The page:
Tuesday, October 23, 2007

The Climate Crisis, The Towering Infernos, & What We Can Do to Stop the Madness

(Photo courtesy KTTV/FOX 11)

We've been warned that this may happen. We've been warned about the blazing infernos to come if we don't change our ways. We've been told that one of the nasty effects of the climate crisis may be an increased risk of wildfires, but not enough of us were listening. But now, the warning is becoming reality. And what we're seeing out in Santiago Canyon (and Malibu, Lake Arrowhead, Santa Clarita, and North San Diego County) may just be the beginning of this new threat of megafires being fueled by our inaction in stopping the climate crisis.

Don't believe me? Well, let's talk about it some more after the flip...

OK, so you want to talk? Well, let's begin with this report published last year on Science Daily:

In the most systematic analysis to date of recent changes in forest fire activity, Anthony Westerling, Hugo Hidalgo and Dan Cayan of Scripps Oceanography, along with Tom Swetnam of the University of Arizona, compiled a database of recent large western wildfires since 1970 and compared it with climate and land-surface data from the region. The results show that large wildfire activity increased "suddenly and dramatically" in the 1980s with longer wildfire seasons and an increased number and more potent wildfires. [...]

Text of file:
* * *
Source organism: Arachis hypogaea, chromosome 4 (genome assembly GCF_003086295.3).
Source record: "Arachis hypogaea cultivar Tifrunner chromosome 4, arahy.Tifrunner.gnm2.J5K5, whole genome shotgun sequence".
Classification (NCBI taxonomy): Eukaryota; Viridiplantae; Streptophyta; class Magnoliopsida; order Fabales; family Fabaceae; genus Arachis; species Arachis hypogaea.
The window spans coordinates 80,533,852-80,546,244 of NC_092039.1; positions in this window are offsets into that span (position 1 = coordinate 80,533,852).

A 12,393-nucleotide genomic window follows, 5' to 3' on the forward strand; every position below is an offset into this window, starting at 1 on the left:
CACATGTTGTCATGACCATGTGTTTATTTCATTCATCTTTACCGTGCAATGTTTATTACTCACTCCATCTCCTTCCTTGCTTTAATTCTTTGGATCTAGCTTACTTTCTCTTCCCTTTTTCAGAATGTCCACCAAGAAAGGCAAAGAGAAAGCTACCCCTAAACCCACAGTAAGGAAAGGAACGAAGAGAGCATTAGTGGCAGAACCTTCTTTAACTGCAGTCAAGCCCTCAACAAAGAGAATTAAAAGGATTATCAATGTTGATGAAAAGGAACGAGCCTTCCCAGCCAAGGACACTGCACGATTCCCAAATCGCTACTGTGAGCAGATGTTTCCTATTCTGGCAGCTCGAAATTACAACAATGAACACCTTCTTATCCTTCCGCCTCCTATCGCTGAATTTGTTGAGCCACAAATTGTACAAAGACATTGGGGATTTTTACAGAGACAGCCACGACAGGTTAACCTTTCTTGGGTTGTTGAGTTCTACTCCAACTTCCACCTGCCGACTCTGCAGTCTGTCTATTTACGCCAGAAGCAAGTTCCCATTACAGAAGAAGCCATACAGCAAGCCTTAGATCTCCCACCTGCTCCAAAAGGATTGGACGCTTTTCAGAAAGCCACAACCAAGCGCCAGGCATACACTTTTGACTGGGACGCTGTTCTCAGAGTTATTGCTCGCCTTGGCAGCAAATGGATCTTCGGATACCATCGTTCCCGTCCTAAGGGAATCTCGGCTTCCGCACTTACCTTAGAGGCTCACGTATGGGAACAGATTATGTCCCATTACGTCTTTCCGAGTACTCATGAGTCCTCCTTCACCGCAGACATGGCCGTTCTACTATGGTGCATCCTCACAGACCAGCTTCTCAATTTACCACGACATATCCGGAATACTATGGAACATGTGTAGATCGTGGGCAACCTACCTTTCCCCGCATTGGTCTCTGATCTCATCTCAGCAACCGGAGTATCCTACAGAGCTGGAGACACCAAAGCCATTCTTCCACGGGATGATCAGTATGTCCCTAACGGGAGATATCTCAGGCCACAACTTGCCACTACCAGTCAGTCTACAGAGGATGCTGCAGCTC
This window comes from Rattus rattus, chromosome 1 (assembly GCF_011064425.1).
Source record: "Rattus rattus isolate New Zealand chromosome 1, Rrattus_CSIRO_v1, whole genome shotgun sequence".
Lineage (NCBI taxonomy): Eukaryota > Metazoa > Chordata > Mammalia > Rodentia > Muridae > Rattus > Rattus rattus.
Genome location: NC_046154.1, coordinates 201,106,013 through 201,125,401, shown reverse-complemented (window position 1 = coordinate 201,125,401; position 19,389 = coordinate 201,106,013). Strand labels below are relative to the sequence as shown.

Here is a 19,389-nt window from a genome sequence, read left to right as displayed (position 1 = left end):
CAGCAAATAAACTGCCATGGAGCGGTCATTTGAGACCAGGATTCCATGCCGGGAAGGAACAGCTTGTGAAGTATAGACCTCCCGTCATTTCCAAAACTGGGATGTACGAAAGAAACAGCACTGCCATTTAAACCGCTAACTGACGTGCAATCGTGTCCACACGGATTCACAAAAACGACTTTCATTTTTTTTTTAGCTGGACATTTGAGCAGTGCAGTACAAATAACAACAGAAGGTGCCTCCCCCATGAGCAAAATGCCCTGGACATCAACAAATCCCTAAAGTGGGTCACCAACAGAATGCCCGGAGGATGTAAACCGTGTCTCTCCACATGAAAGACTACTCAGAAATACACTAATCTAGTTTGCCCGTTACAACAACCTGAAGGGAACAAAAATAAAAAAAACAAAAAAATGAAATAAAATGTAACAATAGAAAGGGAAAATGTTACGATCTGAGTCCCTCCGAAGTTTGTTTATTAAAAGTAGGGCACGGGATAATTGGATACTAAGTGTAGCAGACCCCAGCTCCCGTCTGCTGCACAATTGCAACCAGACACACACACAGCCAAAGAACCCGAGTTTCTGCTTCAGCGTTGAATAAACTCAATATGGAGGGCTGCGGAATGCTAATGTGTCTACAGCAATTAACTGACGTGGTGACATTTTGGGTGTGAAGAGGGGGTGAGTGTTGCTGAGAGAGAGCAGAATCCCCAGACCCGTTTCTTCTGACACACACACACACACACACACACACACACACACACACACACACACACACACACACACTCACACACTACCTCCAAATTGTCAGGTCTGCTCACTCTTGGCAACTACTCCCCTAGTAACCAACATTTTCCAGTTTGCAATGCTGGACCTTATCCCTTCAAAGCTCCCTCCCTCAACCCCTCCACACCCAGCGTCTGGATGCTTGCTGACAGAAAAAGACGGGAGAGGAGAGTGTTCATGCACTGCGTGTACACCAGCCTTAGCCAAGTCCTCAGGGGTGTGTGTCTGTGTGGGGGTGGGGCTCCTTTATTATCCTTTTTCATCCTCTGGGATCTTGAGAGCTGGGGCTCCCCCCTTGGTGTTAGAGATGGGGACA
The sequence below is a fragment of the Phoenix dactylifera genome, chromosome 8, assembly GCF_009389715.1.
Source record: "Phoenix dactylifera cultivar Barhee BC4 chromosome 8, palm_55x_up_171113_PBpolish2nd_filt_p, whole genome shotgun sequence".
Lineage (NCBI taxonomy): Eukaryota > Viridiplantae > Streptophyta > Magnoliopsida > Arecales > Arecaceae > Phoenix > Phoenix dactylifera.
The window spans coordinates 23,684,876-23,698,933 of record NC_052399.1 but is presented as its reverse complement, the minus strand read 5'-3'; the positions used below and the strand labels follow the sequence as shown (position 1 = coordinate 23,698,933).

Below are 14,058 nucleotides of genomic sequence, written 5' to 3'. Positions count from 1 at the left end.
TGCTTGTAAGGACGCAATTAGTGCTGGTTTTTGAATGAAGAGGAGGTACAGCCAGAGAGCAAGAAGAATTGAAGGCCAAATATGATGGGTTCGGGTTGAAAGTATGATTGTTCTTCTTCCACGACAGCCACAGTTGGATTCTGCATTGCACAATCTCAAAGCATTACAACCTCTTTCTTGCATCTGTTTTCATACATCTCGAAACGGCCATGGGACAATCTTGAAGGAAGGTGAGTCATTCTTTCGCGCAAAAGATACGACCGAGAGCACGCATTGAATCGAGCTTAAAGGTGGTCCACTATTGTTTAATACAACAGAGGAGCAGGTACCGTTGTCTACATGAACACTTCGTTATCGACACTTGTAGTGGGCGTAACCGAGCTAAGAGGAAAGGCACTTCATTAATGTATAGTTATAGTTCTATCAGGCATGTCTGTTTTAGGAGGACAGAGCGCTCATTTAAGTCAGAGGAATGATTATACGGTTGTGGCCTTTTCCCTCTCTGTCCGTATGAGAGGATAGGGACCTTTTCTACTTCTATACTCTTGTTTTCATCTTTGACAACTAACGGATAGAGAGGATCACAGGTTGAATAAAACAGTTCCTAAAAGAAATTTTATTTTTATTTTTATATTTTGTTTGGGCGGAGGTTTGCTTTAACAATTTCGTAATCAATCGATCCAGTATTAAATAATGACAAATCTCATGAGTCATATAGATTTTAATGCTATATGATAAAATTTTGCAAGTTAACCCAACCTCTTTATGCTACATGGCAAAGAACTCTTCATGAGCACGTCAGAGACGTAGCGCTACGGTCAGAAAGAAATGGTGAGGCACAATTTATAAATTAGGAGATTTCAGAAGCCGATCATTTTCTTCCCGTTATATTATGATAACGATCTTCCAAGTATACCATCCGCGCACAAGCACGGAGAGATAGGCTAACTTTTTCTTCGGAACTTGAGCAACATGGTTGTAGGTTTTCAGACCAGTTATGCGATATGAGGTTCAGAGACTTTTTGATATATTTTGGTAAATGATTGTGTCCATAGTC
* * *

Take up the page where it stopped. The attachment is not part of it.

"The increase in large wildfires appears to be another part of a chain of reactions to climate warming," said Cayan, a coauthor of the paper and director of Scripps' Climate Research Division. "The recent ramp-up is likely, in part, caused by natural fluctuations, but evidence is mounting that anthropogenic effects have been contributing to warmer winters and springs in recent decades."

Now I can already hear nay-sayers scream that this is all "natural fluctuation", and that we really have nothing to worry about. However, let's take a closer look at what the researchers at Scripps and The University of Arizona are actually trying to say. It's not as simple as just "natural fluctuation".

The researchers determined that year-to-year changes in wildfire frequency appear "to be strongly linked to annual spring and summer" temperatures with "many more wildfires burning in hotter years than in cooler years."

They established a strong association between early arrivals of the spring snowmelt in the mountainous regions and the incidence of large forest fires. An earlier snowmelt, they said, can lead to an earlier and longer dry season, which provides greater opportunities for large fires. Overall, 56 percent of the wildfires and 72 percent of the total area burned occurred in early snowmelt years. By contrast, years when snowmelt happened much later than average had only 11 percent of the wildfires and 4 percent of the total area burned.

And so far, scientific evidence is showing us that increased global temperatures are tied to increased CO2 emissions into the atmosphere. Come on, how much clearer can it be? So long as we allow the climate crisis to worsen, we will be seeing more extreme weather.